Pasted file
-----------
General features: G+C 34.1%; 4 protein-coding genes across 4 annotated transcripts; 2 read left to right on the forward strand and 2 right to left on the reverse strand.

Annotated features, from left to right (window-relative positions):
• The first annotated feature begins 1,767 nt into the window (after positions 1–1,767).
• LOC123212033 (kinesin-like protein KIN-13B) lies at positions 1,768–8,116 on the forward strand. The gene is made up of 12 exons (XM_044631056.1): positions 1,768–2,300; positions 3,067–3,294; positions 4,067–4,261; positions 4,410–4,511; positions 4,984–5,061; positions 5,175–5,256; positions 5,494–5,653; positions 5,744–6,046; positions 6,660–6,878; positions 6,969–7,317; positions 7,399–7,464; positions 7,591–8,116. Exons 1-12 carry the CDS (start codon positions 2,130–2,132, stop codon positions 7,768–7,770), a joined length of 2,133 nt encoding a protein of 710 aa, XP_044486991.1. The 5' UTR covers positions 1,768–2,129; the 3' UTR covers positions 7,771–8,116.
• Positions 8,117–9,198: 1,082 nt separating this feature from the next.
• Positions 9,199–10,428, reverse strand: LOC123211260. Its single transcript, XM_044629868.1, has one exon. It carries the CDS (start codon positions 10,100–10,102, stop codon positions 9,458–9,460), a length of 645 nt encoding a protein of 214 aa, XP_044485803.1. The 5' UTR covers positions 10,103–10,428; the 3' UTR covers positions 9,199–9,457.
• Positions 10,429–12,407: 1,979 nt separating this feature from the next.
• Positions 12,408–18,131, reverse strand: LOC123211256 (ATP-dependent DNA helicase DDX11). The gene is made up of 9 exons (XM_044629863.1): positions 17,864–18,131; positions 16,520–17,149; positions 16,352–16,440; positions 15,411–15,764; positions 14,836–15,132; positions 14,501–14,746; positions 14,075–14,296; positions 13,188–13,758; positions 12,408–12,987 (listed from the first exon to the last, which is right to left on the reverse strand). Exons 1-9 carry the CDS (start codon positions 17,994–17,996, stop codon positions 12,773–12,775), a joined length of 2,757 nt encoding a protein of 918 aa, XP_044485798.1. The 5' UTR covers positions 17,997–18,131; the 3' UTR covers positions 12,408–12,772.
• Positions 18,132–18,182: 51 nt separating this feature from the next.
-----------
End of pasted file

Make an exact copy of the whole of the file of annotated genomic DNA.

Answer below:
General features: G+C 34.1%; 4 protein-coding genes across 4 annotated transcripts; 2 read left to right on the forward strand and 2 right to left on the reverse strand.

Annotated features, from left to right (window-relative positions):
• The first annotated feature begins 1,767 nt into the window (after positions 1–1,767).
• LOC123212033 (kinesin-like protein KIN-13B) lies at positions 1,768–8,116 on the forward strand. The gene is made up of 12 exons (XM_044631056.1): positions 1,768–2,300; positions 3,067–3,294; positions 4,067–4,261; positions 4,410–4,511; positions 4,984–5,061; positions 5,175–5,256; positions 5,494–5,653; positions 5,744–6,046; positions 6,660–6,878; positions 6,969–7,317; positions 7,399–7,464; positions 7,591–8,116. Exons 1-12 carry the CDS (start codon positions 2,130–2,132, stop codon positions 7,768–7,770), a joined length of 2,133 nt encoding a protein of 710 aa, XP_044486991.1. The 5' UTR covers positions 1,768–2,129; the 3' UTR covers positions 7,771–8,116.
• Positions 8,117–9,198: 1,082 nt separating this feature from the next.
• Positions 9,199–10,428, reverse strand: LOC123211260. Its single transcript, XM_044629868.1, has one exon. It carries the CDS (start codon positions 10,100–10,102, stop codon positions 9,458–9,460), a length of 645 nt encoding a protein of 214 aa, XP_044485803.1. The 5' UTR covers positions 10,103–10,428; the 3' UTR covers positions 9,199–9,457.
• Positions 10,429–12,407: 1,979 nt separating this feature from the next.
• Positions 12,408–18,131, reverse strand: LOC123211256 (ATP-dependent DNA helicase DDX11). The gene is made up of 9 exons (XM_044629863.1): positions 17,864–18,131; positions 16,520–17,149; positions 16,352–16,440; positions 15,411–15,764; positions 14,836–15,132; positions 14,501–14,746; positions 14,075–14,296; positions 13,188–13,758; positions 12,408–12,987 (listed from the first exon to the last, which is right to left on the reverse strand). Exons 1-9 carry the CDS (start codon positions 17,994–17,996, stop codon positions 12,773–12,775), a joined length of 2,757 nt encoding a protein of 918 aa, XP_044485798.1. The 5' UTR covers positions 17,997–18,131; the 3' UTR covers positions 12,408–12,772.
• Positions 18,132–18,182: 51 nt separating this feature from the next.